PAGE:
Using graphics and editing in home décor & writing

“White space and margin and editing are all things I’ve learned to appreciate in many areas of my life. Especially our home. Lately I’ve felt like our home needs some breathing room….And I’ve been wondering what it would be like to clear out my house a little longer than my usual quieting of a space. I want to have a month without accessories in our house….I feel like it will give me a fresh perspective of the beautiful things I use in my home.”

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DSC05836Immediately after reading that on The Nester’s blog, I saw a comment from Sandra Heska King on Facebook: “*I* need some breathing room,” she wrote. “Some white space. I’m in. This quest for simplicity–it never ends.”

The reference to white space, margins and editing are familiar to any writer or graphic artist. We know how important they are. But in our homes? I had to think about that for a bit before acknowledging that lack of bare space in both my home and my life causes me stress. I can’t write if my office is a total mess. My mind tightens up when surrounded by clutter and the words end up trapped inside. When housework piles up I get frazzled.

And yet I’ve always thought simplicity is found more in a state of mind than in an environment.

I love browsing through home decorating magazines and websites. Through the years I’ve learned I’m not a minimalist when it comes to home décor. I like having meaningful objects and artwork around, but can’t tolerate being smothered by an abundance of them.

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Dark walls and white accessories help keep this room serene.

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I had to edit items from this room — there was too much clutter for me!

I think personality determines the style or décor we’re comfortable living with in our homes, and it shows up in our writing, too. Some of us write sparse, streamlined prose with an emphasis on plot. Others dish out setting that captivates the reader with sumptuous, down-filled description.

Until I re-read some of my fiction I’d never realized how closely my writing style parallels my home decorating taste.

What about you? What’s your style?

 

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6 thoughts on “Using graphics and editing in home décor & writing

  1. Judith Robl says:

    My first home was decorated with late-basement/early-attic hand-me-downs. As time went on, I acquired family heirlooms. My large furniture purchases were an Ethan Allen extension dining table and a Gulbransen studio piano. Very little in my home is newly purchased. The fiction I’m working on is based on nuggets of family history from my mother’s genealogy forays. Hmmm. Do I begin to see a “Roots” pattern here?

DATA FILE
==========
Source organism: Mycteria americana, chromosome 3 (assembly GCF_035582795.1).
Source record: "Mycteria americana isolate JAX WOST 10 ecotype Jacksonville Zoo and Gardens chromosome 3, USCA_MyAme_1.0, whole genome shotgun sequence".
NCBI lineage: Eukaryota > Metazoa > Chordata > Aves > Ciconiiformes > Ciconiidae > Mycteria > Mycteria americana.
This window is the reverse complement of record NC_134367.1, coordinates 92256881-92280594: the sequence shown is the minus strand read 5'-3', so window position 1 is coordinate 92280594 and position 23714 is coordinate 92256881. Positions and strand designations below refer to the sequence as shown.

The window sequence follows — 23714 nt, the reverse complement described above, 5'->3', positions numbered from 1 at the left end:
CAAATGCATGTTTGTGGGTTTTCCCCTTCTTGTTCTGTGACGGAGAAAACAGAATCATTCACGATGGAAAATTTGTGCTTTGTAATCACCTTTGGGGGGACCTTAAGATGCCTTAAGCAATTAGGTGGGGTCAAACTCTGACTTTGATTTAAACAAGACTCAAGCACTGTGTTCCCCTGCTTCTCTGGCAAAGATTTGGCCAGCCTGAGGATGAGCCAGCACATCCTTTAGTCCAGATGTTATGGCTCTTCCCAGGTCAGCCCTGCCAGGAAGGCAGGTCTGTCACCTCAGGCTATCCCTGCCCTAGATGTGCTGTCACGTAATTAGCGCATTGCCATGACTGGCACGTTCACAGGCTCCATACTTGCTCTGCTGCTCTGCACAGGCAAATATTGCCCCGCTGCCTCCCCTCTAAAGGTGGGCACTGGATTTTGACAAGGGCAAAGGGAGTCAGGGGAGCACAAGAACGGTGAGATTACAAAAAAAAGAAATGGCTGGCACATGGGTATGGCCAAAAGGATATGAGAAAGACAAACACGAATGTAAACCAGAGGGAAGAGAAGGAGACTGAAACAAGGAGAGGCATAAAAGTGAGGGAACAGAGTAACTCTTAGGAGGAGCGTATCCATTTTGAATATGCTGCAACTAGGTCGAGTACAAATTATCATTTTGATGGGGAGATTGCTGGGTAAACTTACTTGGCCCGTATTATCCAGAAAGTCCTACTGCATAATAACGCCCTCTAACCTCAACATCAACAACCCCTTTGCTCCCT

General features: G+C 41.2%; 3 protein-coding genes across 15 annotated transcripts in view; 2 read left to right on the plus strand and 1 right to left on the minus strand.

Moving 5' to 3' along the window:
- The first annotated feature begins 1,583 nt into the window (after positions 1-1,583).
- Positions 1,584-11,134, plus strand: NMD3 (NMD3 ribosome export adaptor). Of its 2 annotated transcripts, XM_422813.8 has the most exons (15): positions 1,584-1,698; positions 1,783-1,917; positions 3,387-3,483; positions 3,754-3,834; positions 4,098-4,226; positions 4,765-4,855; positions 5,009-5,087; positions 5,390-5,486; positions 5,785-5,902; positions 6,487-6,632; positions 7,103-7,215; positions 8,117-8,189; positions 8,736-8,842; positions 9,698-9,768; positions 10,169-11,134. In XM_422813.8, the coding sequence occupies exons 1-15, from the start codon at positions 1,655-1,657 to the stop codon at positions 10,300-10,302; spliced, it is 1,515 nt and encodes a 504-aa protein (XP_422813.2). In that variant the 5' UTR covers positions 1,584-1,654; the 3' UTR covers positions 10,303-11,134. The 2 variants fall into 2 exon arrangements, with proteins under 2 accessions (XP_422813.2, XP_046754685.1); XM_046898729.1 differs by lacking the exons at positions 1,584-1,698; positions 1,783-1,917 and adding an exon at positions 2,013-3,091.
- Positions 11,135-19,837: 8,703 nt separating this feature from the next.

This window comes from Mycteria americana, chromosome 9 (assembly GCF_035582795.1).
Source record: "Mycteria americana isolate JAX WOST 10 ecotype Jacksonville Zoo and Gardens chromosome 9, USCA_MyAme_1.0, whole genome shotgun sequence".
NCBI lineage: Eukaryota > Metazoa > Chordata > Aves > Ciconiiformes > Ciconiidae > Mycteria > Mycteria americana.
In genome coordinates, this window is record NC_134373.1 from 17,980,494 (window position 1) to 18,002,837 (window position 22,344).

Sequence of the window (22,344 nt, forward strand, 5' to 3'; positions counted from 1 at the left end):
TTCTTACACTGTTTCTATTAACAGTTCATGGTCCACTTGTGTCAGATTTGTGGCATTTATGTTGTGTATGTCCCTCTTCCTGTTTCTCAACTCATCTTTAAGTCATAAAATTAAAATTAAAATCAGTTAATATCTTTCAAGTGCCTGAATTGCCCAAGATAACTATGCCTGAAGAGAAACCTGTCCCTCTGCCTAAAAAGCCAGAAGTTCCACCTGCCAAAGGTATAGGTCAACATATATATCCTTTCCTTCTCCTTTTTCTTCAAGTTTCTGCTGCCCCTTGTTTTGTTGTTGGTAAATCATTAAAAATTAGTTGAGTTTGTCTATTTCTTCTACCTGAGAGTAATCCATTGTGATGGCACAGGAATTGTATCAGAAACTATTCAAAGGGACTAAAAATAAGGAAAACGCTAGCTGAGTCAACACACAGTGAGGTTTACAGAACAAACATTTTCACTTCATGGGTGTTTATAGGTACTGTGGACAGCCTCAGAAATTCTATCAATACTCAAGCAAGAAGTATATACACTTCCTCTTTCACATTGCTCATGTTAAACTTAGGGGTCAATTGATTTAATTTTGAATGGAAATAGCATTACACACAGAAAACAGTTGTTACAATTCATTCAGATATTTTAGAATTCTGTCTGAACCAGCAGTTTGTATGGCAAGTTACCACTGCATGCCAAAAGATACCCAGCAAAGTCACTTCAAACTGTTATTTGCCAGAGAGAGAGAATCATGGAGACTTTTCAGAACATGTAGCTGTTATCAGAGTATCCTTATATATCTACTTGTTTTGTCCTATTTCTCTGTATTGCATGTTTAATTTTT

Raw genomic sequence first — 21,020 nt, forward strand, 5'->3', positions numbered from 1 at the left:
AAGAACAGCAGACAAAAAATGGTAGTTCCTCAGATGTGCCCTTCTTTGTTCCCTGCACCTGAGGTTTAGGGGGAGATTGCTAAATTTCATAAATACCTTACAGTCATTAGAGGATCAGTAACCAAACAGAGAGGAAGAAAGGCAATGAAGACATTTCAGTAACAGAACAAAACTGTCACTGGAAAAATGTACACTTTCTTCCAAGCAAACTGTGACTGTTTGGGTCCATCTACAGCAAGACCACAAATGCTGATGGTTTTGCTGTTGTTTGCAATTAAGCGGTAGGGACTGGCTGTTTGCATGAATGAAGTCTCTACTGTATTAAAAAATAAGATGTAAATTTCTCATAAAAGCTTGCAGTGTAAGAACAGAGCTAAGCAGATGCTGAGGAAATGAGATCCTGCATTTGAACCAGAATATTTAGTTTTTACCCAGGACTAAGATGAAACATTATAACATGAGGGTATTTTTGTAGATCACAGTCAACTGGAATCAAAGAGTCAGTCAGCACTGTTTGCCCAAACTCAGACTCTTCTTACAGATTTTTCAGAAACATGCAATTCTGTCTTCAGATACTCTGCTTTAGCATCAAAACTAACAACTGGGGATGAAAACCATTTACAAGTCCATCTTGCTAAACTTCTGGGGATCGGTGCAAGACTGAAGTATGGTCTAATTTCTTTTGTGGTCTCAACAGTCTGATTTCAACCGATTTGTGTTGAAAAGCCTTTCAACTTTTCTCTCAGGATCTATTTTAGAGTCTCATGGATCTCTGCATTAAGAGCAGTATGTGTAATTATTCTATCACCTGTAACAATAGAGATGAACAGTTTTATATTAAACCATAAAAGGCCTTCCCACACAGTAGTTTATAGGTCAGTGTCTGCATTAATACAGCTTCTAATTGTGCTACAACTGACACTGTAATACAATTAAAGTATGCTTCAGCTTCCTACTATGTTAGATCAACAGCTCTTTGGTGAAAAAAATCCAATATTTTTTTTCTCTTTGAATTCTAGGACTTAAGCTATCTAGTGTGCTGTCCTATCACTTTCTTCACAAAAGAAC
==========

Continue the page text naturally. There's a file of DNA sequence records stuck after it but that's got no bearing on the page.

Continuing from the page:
2. Cate Graham says:

    Thought provoking. I had never thought about my cluttery surroundings affecting my creativity but I am sure you are right. I am a cluttery person and sometimes it gets to be way too much and I can’t function. It probably reflects my cluttered mind that often feels overwhelmed with too many things demanding attention. My lack of focus is a flaw that I need to constantly focus on. Haha!

    Right now I am in the process of moving all my scrapbooking stuff to a workshop in the basement which will help since this living room is such a disaster. It depresses me when it gets like this and being creative becomes even more elusive. Your post was timely for what I’m going through at the moment.

  3. Jenn Hubbard says:

    I’ve been trying to de-clutter my house over the past few years. Unfortunately, my husband collects even more clutter than I do, but at least that clutter stays in certain zones of the house (the basement, his office, his side of the bedroom, his kitchen chair …) I used to be much more of a collector when I was younger. Now I’m trying to let go of more and more stuff.

  4. I de-clutter last spring when we put the house on the market again. I finally dug out one of our photographs to remind me it was still my house. I like things put away in their place. I think I’m like that with my chapters, just the basics, with enough tone and emotion and setting to grab your attention and lure you in.

    Your rooms look so welcoming, Carol.

  5. Carol says:

    Despite my dislike of clutter, I know not everyone feels the same way. A home should reflect those who live in it, and sometimes being surrounded by treasures that have been collected through the years is very comforting. Hence, “meaningful clutter” can be beneficial for some. I guess the important thing is to recognize what we need to function effectively and with contentment — to understand ourselves and our “style”, in both life and writing.

    I’m glad to welcome each of you and your comments today. Thanks for sharing your thoughts here.

  6. I’ve learned that the more stuff I have the more work I make for myself. All of it has to be maintained. I once read a blog post about “curating” the collection. Keep those things you really love, store a few things for future reference, and get rid of the rest.

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